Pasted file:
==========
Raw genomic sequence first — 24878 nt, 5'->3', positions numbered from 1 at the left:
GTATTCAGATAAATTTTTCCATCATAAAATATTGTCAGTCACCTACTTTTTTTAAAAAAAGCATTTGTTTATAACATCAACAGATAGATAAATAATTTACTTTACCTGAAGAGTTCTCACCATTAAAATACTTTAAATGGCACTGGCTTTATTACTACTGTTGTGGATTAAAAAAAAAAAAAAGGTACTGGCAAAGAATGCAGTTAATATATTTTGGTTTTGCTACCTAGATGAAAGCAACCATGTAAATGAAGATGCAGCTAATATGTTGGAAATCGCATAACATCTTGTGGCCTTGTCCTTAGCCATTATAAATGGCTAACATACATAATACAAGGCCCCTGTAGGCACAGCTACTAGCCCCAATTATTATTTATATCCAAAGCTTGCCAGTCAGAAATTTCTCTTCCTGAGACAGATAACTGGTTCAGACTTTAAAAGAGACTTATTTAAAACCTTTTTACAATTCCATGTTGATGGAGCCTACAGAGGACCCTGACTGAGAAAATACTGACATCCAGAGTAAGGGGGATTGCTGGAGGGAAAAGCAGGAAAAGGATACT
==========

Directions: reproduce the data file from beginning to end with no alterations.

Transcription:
Raw genomic sequence first — 24878 nt, 5'->3', positions numbered from 1 at the left:
GTATTCAGATAAATTTTTCCATCATAAAATATTGTCAGTCACCTACTTTTTTTAAAAAAAGCATTTGTTTATAACATCAACAGATAGATAAATAATTTACTTTACCTGAAGAGTTCTCACCATTAAAATACTTTAAATGGCACTGGCTTTATTACTACTGTTGTGGATTAAAAAAAAAAAAAAGGTACTGGCAAAGAATGCAGTTAATATATTTTGGTTTTGCTACCTAGATGAAAGCAACCATGTAAATGAAGATGCAGCTAATATGTTGGAAATCGCATAACATCTTGTGGCCTTGTCCTTAGCCATTATAAATGGCTAACATACATAATACAAGGCCCCTGTAGGCACAGCTACTAGCCCCAATTATTATTTATATCCAAAGCTTGCCAGTCAGAAATTTCTCTTCCTGAGACAGATAACTGGTTCAGACTTTAAAAGAGACTTATTTAAAACCTTTTTACAATTCCATGTTGATGGAGCCTACAGAGGACCCTGACTGAGAAAATACTGACATCCAGAGTAAGGGGGATTGCTGGAGGGAAAAGCAGGAAAAGGATACT